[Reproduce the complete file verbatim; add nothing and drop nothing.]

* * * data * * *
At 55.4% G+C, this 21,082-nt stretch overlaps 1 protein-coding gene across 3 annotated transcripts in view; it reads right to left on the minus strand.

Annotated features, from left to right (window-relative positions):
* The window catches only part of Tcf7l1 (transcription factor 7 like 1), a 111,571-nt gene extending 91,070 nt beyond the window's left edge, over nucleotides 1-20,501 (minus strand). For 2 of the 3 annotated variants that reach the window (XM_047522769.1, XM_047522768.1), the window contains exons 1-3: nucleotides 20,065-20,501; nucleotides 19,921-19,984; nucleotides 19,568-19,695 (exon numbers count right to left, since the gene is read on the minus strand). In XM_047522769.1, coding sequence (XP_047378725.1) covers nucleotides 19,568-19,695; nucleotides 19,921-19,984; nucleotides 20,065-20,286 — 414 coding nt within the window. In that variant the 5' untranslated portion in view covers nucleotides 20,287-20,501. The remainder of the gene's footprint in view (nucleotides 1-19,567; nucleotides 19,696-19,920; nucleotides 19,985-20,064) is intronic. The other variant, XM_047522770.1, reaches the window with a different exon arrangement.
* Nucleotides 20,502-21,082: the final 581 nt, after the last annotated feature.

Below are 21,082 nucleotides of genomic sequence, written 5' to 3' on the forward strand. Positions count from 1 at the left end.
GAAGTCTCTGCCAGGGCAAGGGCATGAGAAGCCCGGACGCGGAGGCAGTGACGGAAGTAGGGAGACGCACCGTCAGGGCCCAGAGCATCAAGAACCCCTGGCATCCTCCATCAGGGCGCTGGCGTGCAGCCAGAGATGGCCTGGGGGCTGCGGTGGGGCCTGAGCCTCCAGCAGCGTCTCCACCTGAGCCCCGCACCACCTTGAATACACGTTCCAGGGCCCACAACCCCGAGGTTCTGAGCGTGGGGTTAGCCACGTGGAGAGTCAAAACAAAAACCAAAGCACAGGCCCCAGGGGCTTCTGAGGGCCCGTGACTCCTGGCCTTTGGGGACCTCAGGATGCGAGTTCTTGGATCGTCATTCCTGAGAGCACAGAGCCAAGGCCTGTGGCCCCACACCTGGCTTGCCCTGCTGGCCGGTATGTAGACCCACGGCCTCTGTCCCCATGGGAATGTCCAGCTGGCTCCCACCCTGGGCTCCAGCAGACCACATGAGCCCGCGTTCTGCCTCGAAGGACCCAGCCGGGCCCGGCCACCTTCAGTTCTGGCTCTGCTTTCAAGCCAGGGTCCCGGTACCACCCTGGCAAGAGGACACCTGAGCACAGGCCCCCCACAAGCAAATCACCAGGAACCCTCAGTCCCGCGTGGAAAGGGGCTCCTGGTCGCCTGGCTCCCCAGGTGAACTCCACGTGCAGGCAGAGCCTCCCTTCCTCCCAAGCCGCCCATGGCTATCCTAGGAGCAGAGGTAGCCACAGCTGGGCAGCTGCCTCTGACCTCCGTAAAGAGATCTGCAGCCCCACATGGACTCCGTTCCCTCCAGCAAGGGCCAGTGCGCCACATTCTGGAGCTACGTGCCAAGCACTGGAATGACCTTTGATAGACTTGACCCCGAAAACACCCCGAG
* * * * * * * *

At 55.4% G+C, this 21,082-nt stretch overlaps 1 protein-coding gene across 3 annotated transcripts in view; it reads right to left on the minus strand.

Annotated features, from left to right (window-relative positions):
* The window catches only part of Tcf7l1 (transcription factor 7 like 1), a 111,571-nt gene extending 91,070 nt beyond the window's left edge, over nucleotides 1-20,501 (minus strand). For 2 of the 3 annotated variants that reach the window (XM_047522769.1, XM_047522768.1), the window contains exons 1-3: nucleotides 20,065-20,501; nucleotides 19,921-19,984; nucleotides 19,568-19,695 (exon numbers count right to left, since the gene is read on the minus strand). In XM_047522769.1, coding sequence (XP_047378725.1) covers nucleotides 19,568-19,695; nucleotides 19,921-19,984; nucleotides 20,065-20,286 — 414 coding nt within the window. In that variant the 5' untranslated portion in view covers nucleotides 20,287-20,501. The remainder of the gene's footprint in view (nucleotides 1-19,567; nucleotides 19,696-19,920; nucleotides 19,985-20,064) is intronic. The other variant, XM_047522770.1, reaches the window with a different exon arrangement.
* Nucleotides 20,502-21,082: the final 581 nt, after the last annotated feature.

Below are 21,082 nucleotides of genomic sequence, written 5' to 3' on the forward strand. Positions count from 1 at the left end.
GAAGTCTCTGCCAGGGCAAGGGCATGAGAAGCCCGGACGCGGAGGCAGTGACGGAAGTAGGGAGACGCACCGTCAGGGCCCAGAGCATCAAGAACCCCTGGCATCCTCCATCAGGGCGCTGGCGTGCAGCCAGAGATGGCCTGGGGGCTGCGGTGGGGCCTGAGCCTCCAGCAGCGTCTCCACCTGAGCCCCGCACCACCTTGAATACACGTTCCAGGGCCCACAACCCCGAGGTTCTGAGCGTGGGGTTAGCCACGTGGAGAGTCAAAACAAAAACCAAAGCACAGGCCCCAGGGGCTTCTGAGGGCCCGTGACTCCTGGCCTTTGGGGACCTCAGGATGCGAGTTCTTGGATCGTCATTCCTGAGAGCACAGAGCCAAGGCCTGTGGCCCCACACCTGGCTTGCCCTGCTGGCCGGTATGTAGACCCACGGCCTCTGTCCCCATGGGAATGTCCAGCTGGCTCCCACCCTGGGCTCCAGCAGACCACATGAGCCCGCGTTCTGCCTCGAAGGACCCAGCCGGGCCCGGCCACCTTCAGTTCTGGCTCTGCTTTCAAGCCAGGGTCCCGGTACCACCCTGGCAAGAGGACACCTGAGCACAGGCCCCCCACAAGCAAATCACCAGGAACCCTCAGTCCCGCGTGGAAAGGGGCTCCTGGTCGCCTGGCTCCCCAGGTGAACTCCACGTGCAGGCAGAGCCTCCCTTCCTCCCAAGCCGCCCATGGCTATCCTAGGAGCAGAGGTAGCCACAGCTGGGCAGCTGCCTCTGACCTCCGTAAAGAGATCTGCAGCCCCACATGGACTCCGTTCCCTCCAGCAAGGGCCAGTGCGCCACATTCTGGAGCTACGTGCCAAGCACTGGAATGACCTTTGATAGACTTGACCCCGAAAACACCCCGAG